Opposition backs government plan to close Education Investment Fund and redirect money to disaster relief
The Australian Labor Party has announced its support for the Morrison government’s plan to close a $3.9-billion education investment programme and divert the funds to national disaster relief projects such as drought and bushfire measures.
According to reports in the Canberra media, the decision was made at an opposition cabinet meeting on the night of 16 October and was vigorously opposed by shadow education minister Tanya Plibersek. It was announced the following day during a Senate debate, after which a final vote on setting up the disaster relief fund was held and the legislation was passed.
There has been a strong public backlash on social media, with calls for opposition leader Anthony Albanese to step down. Universities Australia, which represents the country’s vice-chancellors, says the loss of the Education Investment Fund will undermine Australia’s research capacities.
“The EIF was designed to be an education fund that would finance teaching and research infrastructure to serve the nation in perpetuity,” chief executive Catriona Jackson said in a formal statement.
“With its de-funding, there is now no other dedicated source of ongoing funding for investment in capital works—new classrooms and research buildings.”
Labor’s unexpected move was announced by Murray Watt, Queensland senator and shadow emergency management minister, on 17 October during the debate on the proposed Emergency Response Fund.
Watt told the Senate that Labor had agreed to the government’s proposal after securing a $50-million commitment to upgrade technical and further education (TAFE) facilities.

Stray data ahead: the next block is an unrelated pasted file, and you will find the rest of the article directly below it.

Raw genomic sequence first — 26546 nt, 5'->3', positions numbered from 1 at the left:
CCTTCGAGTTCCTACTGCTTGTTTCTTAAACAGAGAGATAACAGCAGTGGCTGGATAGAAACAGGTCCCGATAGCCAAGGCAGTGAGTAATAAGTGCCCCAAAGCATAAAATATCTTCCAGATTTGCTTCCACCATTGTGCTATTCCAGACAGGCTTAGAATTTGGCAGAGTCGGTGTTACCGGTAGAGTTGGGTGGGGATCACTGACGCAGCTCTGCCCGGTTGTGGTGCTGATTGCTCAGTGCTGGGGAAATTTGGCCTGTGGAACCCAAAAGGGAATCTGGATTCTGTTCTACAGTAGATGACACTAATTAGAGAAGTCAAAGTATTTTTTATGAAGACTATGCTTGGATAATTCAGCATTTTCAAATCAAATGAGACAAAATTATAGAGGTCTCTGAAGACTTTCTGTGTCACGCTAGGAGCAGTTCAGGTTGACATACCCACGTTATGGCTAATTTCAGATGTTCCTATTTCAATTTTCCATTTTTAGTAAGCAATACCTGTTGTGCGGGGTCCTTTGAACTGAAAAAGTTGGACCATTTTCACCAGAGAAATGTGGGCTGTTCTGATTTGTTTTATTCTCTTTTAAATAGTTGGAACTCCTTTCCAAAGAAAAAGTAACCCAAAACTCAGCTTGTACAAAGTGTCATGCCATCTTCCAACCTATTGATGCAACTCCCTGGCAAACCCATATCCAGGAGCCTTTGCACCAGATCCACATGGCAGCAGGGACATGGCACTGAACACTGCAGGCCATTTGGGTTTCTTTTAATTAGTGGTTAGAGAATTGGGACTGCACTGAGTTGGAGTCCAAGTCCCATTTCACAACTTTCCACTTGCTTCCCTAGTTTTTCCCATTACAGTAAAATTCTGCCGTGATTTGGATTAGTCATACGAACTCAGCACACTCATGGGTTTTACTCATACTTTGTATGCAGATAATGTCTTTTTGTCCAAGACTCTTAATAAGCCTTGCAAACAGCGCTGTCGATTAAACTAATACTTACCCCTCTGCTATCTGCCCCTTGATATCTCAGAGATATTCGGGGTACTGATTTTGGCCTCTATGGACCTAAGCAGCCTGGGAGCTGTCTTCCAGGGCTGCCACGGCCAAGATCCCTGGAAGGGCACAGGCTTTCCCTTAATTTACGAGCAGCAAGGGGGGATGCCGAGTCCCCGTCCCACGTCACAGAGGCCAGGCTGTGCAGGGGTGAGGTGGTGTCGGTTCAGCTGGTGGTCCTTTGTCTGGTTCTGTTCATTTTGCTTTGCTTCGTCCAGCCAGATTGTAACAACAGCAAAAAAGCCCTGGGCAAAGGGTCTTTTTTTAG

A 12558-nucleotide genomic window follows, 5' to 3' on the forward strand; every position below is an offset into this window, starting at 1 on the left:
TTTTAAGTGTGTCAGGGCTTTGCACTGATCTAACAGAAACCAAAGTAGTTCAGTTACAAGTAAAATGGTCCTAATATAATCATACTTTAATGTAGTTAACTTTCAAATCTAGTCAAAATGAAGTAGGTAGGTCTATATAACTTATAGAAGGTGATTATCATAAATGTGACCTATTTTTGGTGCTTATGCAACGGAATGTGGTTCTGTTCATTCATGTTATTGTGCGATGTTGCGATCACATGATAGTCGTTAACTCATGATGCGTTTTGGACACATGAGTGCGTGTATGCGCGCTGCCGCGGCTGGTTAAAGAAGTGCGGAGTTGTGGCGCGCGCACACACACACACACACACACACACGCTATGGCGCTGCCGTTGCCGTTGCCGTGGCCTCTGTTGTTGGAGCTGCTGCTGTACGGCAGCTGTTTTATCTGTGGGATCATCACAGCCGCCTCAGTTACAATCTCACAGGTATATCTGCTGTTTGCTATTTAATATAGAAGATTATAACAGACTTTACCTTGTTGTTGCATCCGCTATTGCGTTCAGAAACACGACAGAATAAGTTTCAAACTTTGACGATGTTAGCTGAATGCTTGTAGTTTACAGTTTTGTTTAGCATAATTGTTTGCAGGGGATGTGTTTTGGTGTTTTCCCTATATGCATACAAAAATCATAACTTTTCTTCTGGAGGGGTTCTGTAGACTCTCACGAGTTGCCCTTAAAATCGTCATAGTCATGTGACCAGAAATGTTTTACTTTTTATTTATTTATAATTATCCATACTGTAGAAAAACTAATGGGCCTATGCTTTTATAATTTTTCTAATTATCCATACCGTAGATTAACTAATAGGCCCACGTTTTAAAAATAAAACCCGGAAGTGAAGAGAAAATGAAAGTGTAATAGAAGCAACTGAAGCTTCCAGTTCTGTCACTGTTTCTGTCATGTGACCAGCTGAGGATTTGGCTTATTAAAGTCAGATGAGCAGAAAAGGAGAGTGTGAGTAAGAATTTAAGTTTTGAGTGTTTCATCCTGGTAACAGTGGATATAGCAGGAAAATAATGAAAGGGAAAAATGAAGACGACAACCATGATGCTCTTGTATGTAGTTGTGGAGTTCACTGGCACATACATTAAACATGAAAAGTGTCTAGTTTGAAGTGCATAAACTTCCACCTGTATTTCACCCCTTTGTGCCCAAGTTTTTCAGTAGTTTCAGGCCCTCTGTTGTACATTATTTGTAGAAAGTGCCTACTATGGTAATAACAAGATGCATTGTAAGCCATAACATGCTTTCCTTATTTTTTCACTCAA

“On balance, we believe that the bill should be supported,” he said.
Australian Greens senator Mehreen Faruqi responded by calling Labor’s $50m TAFE deal “a drop in the ocean” that would provide little support for tertiary infrastructure projects.
“They are giving up $4bn of the Education Investment Fund that our TAFEs and universities desperately need in exchange for a mere $50m, which is not going to go far at all,” she said.
“The reality is that universities, TAFEs and research have all suffered under this government. We have seen a cut of $2.1bn in real terms in funding for student places in the last two years alone.”
During a recent Senate inquiry into the future of the Education Investment Fund, the Group of Eight universities said the EIF had “enabled research that has saved lives” and helped to modernise Australian industries.
“It has created jobs and its benefits have flowed through to local economies,” the Go8 submission said.
“The loss of the EIF and the certainty it could provide endangers not only our long-term research capability and activity, but the resulting benefit.”
The fund was set up by the Rudd government in 2008 as one of three nation-building projects, with the other two focused on infrastructure and health. It aimed to help “build a modern, productive, internationally competitive Australian economy by supporting world-leading, strategically focused infrastructure investments that would transform Australian tertiary education and research”.